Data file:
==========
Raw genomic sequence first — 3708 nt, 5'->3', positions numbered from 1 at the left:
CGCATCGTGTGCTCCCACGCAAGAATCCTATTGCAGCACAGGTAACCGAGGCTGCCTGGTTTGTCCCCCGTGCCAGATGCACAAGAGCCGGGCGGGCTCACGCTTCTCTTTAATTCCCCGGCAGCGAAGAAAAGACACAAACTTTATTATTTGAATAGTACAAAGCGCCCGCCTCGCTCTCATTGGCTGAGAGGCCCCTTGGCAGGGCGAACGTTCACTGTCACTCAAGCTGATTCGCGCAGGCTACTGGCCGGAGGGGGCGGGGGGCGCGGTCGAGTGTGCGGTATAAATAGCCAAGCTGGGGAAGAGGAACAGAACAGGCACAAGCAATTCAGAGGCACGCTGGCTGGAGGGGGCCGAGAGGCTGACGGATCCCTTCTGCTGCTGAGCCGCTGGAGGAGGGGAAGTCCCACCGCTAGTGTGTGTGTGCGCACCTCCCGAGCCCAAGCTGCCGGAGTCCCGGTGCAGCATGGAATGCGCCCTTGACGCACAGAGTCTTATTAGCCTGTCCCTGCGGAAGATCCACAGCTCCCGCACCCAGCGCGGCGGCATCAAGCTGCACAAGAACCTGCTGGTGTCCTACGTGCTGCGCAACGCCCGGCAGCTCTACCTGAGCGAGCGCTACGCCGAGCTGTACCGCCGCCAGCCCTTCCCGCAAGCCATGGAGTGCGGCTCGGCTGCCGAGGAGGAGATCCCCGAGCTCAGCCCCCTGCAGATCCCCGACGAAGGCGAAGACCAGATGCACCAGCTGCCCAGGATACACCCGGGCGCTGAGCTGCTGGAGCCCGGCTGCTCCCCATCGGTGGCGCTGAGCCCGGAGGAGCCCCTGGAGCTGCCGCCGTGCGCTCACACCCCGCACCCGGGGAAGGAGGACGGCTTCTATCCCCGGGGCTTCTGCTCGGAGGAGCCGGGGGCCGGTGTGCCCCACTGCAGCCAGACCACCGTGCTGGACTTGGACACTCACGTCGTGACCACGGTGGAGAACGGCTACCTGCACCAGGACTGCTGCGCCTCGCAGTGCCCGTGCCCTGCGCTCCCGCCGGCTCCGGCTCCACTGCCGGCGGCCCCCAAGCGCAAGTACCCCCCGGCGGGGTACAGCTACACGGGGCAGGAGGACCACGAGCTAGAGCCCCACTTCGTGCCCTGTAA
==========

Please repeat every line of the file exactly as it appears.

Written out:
Raw genomic sequence first — 3708 nt, 5'->3', positions numbered from 1 at the left:
CGCATCGTGTGCTCCCACGCAAGAATCCTATTGCAGCACAGGTAACCGAGGCTGCCTGGTTTGTCCCCCGTGCCAGATGCACAAGAGCCGGGCGGGCTCACGCTTCTCTTTAATTCCCCGGCAGCGAAGAAAAGACACAAACTTTATTATTTGAATAGTACAAAGCGCCCGCCTCGCTCTCATTGGCTGAGAGGCCCCTTGGCAGGGCGAACGTTCACTGTCACTCAAGCTGATTCGCGCAGGCTACTGGCCGGAGGGGGCGGGGGGCGCGGTCGAGTGTGCGGTATAAATAGCCAAGCTGGGGAAGAGGAACAGAACAGGCACAAGCAATTCAGAGGCACGCTGGCTGGAGGGGGCCGAGAGGCTGACGGATCCCTTCTGCTGCTGAGCCGCTGGAGGAGGGGAAGTCCCACCGCTAGTGTGTGTGTGCGCACCTCCCGAGCCCAAGCTGCCGGAGTCCCGGTGCAGCATGGAATGCGCCCTTGACGCACAGAGTCTTATTAGCCTGTCCCTGCGGAAGATCCACAGCTCCCGCACCCAGCGCGGCGGCATCAAGCTGCACAAGAACCTGCTGGTGTCCTACGTGCTGCGCAACGCCCGGCAGCTCTACCTGAGCGAGCGCTACGCCGAGCTGTACCGCCGCCAGCCCTTCCCGCAAGCCATGGAGTGCGGCTCGGCTGCCGAGGAGGAGATCCCCGAGCTCAGCCCCCTGCAGATCCCCGACGAAGGCGAAGACCAGATGCACCAGCTGCCCAGGATACACCCGGGCGCTGAGCTGCTGGAGCCCGGCTGCTCCCCATCGGTGGCGCTGAGCCCGGAGGAGCCCCTGGAGCTGCCGCCGTGCGCTCACACCCCGCACCCGGGGAAGGAGGACGGCTTCTATCCCCGGGGCTTCTGCTCGGAGGAGCCGGGGGCCGGTGTGCCCCACTGCAGCCAGACCACCGTGCTGGACTTGGACACTCACGTCGTGACCACGGTGGAGAACGGCTACCTGCACCAGGACTGCTGCGCCTCGCAGTGCCCGTGCCCTGCGCTCCCGCCGGCTCCGGCTCCACTGCCGGCGGCCCCCAAGCGCAAGTACCCCCCGGCGGGGTACAGCTACACGGGGCAGGAGGACCACGAGCTAGAGCCCCACTTCGTGCCCTGTAA